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by Mary MacGregor and Matthew Wall | August 01, 2011
Factors

• Globally, consumer optimism has replaced pessimism.

• Economic growth hasn't taken place as quickly as predicted.

• The number of meetings, number of delegates and budgets all are increasing slowly.

• Technology has become a mainstream concern.

• Social media has changed the game with respect to service and marketing.

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The following checklist was compiled by Mary MacGregor, vice president of account development for BCD Meetings & Incentives (bcdmi.com), and Matthew Wall, vice president of marketing and communications, EMEA, also of BCD. It is adapted from a presentation about global buying indicators and emerging industry trends, encouraging travel and meeting planners to be proactive in response to marketplace challenges.

Destination Selection
• Ensure you have security and risk management plans in place, and let your clients know about them up front.
 
• Proactively communicate destination con­ditions ahead of any bad press that could leave clients and attendees with the wrong impression.

• Consider the impact of emerging markets with respect to your meeting plans; growth in travel in these markets might affect flight and lodging availability.

• Be prepared to accommodate clients who are ready to return to international travel.

• Consider flight access, which has become a paramount concern to business professionals.

• Assess visa and document entry requirements.

Travel Costs
• Due to high oil prices, plan for a 10 to 15 percent increase in air costs as a part of overall budgets.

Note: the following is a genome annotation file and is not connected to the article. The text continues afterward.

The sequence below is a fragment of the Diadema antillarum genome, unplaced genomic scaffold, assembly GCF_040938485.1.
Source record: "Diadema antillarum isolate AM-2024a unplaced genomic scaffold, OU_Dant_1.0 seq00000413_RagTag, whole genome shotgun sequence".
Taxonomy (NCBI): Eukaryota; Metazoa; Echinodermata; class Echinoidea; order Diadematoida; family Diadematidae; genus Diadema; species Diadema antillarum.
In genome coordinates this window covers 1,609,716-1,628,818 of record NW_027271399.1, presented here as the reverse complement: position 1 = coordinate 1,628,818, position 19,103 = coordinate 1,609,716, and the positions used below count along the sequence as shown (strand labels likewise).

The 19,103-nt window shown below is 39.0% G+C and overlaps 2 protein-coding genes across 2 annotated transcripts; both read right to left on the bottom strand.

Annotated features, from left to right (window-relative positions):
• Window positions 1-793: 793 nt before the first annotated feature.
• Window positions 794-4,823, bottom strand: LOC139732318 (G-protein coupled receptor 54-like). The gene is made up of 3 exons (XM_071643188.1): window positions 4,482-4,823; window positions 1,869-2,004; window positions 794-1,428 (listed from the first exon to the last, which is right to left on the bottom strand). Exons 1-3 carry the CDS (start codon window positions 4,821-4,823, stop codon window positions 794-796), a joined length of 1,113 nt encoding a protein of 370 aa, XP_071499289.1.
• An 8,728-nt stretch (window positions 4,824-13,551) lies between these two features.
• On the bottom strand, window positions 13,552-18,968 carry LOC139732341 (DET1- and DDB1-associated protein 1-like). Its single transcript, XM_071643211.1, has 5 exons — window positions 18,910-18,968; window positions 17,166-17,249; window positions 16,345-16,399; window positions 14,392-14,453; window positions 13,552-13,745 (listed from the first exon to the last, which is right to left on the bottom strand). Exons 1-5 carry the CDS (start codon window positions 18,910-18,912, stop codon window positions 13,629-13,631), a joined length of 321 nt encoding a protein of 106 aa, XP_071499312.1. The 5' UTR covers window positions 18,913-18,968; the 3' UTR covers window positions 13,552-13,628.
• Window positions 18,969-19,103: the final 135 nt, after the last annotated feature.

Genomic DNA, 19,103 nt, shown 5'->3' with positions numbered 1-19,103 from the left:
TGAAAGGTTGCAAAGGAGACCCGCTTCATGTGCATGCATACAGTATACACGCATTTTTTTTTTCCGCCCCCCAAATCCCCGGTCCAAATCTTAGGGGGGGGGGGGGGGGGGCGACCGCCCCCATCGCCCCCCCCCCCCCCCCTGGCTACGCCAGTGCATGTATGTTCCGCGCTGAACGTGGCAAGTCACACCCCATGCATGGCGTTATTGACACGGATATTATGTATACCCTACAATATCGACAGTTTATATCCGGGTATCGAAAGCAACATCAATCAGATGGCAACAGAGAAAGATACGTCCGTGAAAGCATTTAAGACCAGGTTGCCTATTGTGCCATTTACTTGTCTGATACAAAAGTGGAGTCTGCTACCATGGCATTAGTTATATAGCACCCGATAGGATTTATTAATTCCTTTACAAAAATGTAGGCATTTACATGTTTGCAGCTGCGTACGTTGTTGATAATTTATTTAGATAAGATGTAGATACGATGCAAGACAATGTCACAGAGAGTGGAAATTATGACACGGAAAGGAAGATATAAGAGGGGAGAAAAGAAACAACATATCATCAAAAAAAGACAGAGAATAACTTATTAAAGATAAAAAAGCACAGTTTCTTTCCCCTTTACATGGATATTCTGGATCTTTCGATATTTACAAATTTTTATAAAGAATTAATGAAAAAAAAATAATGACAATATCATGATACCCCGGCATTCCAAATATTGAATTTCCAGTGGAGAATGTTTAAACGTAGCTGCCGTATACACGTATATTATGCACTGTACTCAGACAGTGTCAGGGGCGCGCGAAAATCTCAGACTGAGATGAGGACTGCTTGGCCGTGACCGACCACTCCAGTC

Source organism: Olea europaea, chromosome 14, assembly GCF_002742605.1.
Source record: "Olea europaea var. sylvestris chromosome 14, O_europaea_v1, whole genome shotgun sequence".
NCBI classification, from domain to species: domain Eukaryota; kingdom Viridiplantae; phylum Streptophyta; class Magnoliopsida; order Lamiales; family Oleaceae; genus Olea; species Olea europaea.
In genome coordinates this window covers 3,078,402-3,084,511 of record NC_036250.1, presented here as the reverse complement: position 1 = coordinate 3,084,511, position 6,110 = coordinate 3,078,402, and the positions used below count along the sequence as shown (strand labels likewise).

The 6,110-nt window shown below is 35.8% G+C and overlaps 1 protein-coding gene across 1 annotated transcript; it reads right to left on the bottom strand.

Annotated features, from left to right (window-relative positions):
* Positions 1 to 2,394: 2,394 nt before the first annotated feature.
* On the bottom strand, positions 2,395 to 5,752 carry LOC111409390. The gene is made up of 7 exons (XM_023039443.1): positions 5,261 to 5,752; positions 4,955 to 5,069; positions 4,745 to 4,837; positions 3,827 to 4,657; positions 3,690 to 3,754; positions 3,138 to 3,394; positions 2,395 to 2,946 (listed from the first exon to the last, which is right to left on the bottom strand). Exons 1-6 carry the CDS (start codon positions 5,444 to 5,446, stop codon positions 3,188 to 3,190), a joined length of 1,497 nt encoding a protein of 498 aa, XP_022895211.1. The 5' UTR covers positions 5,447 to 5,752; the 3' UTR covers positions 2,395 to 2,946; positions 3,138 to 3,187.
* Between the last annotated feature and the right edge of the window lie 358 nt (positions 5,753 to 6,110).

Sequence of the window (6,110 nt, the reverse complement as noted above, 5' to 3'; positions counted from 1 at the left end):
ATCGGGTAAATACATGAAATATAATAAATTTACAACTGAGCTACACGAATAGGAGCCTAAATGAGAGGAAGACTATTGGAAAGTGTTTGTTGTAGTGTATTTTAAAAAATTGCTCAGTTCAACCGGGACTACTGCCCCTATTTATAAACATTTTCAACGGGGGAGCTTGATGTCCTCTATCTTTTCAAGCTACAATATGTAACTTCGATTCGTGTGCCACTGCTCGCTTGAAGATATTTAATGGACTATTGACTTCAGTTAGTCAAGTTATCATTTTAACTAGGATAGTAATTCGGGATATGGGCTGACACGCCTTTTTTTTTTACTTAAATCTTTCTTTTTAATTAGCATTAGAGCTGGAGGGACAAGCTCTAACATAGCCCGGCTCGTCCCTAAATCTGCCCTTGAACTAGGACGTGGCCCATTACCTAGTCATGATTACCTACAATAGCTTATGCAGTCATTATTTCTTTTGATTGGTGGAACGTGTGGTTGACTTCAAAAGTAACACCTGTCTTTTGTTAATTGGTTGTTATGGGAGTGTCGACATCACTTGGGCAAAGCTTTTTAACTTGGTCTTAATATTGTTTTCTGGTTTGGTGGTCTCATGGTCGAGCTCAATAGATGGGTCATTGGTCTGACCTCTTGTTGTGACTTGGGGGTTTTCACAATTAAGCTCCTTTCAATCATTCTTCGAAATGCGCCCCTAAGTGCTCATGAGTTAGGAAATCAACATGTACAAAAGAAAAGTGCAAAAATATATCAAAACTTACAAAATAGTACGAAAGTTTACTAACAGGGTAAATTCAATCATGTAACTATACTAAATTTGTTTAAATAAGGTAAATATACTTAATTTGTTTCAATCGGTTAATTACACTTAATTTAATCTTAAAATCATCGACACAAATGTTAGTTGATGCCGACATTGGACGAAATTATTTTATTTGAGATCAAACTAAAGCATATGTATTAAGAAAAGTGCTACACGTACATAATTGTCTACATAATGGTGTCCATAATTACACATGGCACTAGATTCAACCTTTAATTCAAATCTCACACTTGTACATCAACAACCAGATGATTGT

• Book as early as possible. Don't wait, because prices are likely to increase.

Hotel Selection
• Plan for moderate increases in hotel rates: about 3.5 percent in North America, 2.5 percent in Europe, 5 percent in Asia Pacific and 6 percent in Latin America.

• Beware that the availability and cut-rate deals of the past two years are beginning to wane. Upscale property rates are returning to pre-recession levels.

• Keep in mind budget constraints as well as compliance and perception issues.

• Be prepared to work with preferred suppliers; strategic meetings management programs have resulted in effective consolidation.

• Compare hotel options with nontraditional meeting venues.

Technology considerations
• Know your audience and how they use mobile and social media technologies.

• Use social media to extend the life of meetings and events.

• Expect to be asked for hybrid and select-service solutions.

• Offer creative technology options as value-adds with your proposed meeting plans.

Negotiations/RFP Process
• Reveal any deal-breaking contract terms up front.

• Don't expect more time to respond to client requests; lead times remain short.

• Ask for creative pricing for volume and/or multiyear agreements.

• Negotiate for more concessions, which corporate planners and procurement can quantify as hard-dollar savings.

• Assume transparent pricing is required as a point of entry.

• Understand that the request for proposal process continues to be largely procurement-driven. Lend your expertise.